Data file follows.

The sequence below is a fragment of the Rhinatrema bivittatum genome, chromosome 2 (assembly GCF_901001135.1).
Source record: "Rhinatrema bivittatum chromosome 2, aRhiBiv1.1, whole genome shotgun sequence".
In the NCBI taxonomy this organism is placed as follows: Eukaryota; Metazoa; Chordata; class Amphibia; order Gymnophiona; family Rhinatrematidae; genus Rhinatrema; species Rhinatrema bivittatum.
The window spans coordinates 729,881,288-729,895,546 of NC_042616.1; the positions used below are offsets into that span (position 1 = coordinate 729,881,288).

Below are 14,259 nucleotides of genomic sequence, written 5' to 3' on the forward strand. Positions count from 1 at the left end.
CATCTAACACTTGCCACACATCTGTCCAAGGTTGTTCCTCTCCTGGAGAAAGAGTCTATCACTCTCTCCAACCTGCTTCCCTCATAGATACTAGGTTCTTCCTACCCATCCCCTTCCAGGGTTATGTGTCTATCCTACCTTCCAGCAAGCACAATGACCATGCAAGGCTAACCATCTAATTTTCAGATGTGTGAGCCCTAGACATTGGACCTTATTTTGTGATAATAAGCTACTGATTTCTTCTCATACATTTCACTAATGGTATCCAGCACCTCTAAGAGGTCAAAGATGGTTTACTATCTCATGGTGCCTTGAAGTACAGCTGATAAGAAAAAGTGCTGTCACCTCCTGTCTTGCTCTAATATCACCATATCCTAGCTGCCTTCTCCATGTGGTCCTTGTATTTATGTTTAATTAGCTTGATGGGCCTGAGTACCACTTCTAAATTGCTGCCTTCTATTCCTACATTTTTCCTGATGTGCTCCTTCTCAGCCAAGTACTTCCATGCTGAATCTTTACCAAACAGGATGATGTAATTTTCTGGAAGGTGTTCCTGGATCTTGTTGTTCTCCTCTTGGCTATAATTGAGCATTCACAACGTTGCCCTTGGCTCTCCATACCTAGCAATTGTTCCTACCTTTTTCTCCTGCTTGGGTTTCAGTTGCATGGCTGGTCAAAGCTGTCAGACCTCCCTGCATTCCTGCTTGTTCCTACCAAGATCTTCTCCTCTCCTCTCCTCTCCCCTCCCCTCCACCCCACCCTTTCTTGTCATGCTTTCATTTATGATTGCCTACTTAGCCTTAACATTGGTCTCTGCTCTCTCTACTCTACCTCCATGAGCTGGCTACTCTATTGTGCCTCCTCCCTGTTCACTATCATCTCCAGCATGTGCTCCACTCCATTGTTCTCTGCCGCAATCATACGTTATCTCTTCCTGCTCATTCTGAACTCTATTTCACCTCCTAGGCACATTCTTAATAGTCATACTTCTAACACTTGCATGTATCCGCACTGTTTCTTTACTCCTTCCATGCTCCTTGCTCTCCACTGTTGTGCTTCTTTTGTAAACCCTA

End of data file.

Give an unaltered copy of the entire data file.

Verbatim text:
The sequence below is a fragment of the Rhinatrema bivittatum genome, chromosome 2 (assembly GCF_901001135.1).
Source record: "Rhinatrema bivittatum chromosome 2, aRhiBiv1.1, whole genome shotgun sequence".
In the NCBI taxonomy this organism is placed as follows: Eukaryota; Metazoa; Chordata; class Amphibia; order Gymnophiona; family Rhinatrematidae; genus Rhinatrema; species Rhinatrema bivittatum.
The window spans coordinates 729,881,288-729,895,546 of NC_042616.1; the positions used below are offsets into that span (position 1 = coordinate 729,881,288).

Below are 14,259 nucleotides of genomic sequence, written 5' to 3' on the forward strand. Positions count from 1 at the left end.
CATCTAACACTTGCCACACATCTGTCCAAGGTTGTTCCTCTCCTGGAGAAAGAGTCTATCACTCTCTCCAACCTGCTTCCCTCATAGATACTAGGTTCTTCCTACCCATCCCCTTCCAGGGTTATGTGTCTATCCTACCTTCCAGCAAGCACAATGACCATGCAAGGCTAACCATCTAATTTTCAGATGTGTGAGCCCTAGACATTGGACCTTATTTTGTGATAATAAGCTACTGATTTCTTCTCATACATTTCACTAATGGTATCCAGCACCTCTAAGAGGTCAAAGATGGTTTACTATCTCATGGTGCCTTGAAGTACAGCTGATAAGAAAAAGTGCTGTCACCTCCTGTCTTGCTCTAATATCACCATATCCTAGCTGCCTTCTCCATGTGGTCCTTGTATTTATGTTTAATTAGCTTGATGGGCCTGAGTACCACTTCTAAATTGCTGCCTTCTATTCCTACATTTTTCCTGATGTGCTCCTTCTCAGCCAAGTACTTCCATGCTGAATCTTTACCAAACAGGATGATGTAATTTTCTGGAAGGTGTTCCTGGATCTTGTTGTTCTCCTCTTGGCTATAATTGAGCATTCACAACGTTGCCCTTGGCTCTCCATACCTAGCAATTGTTCCTACCTTTTTCTCCTGCTTGGGTTTCAGTTGCATGGCTGGTCAAAGCTGTCAGACCTCCCTGCATTCCTGCTTGTTCCTACCAAGATCTTCTCCTCTCCTCTCCTCTCCCCTCCCCTCCACCCCACCCTTTCTTGTCATGCTTTCATTTATGATTGCCTACTTAGCCTTAACATTGGTCTCTGCTCTCTCTACTCTACCTCCATGAGCTGGCTACTCTATTGTGCCTCCTCCCTGTTCACTATCATCTCCAGCATGTGCTCCACTCCATTGTTCTCTGCCGCAATCATACGTTATCTCTTCCTGCTCATTCTGAACTCTATTTCACCTCCTAGGCACATTCTTAATAGTCATACTTCTAACACTTGCATGTATCCGCACTGTTTCTTTACTCCTTCCATGCTCCTTGCTCTCCACTGTTGTGCTTCTTTTGTAAACCCTA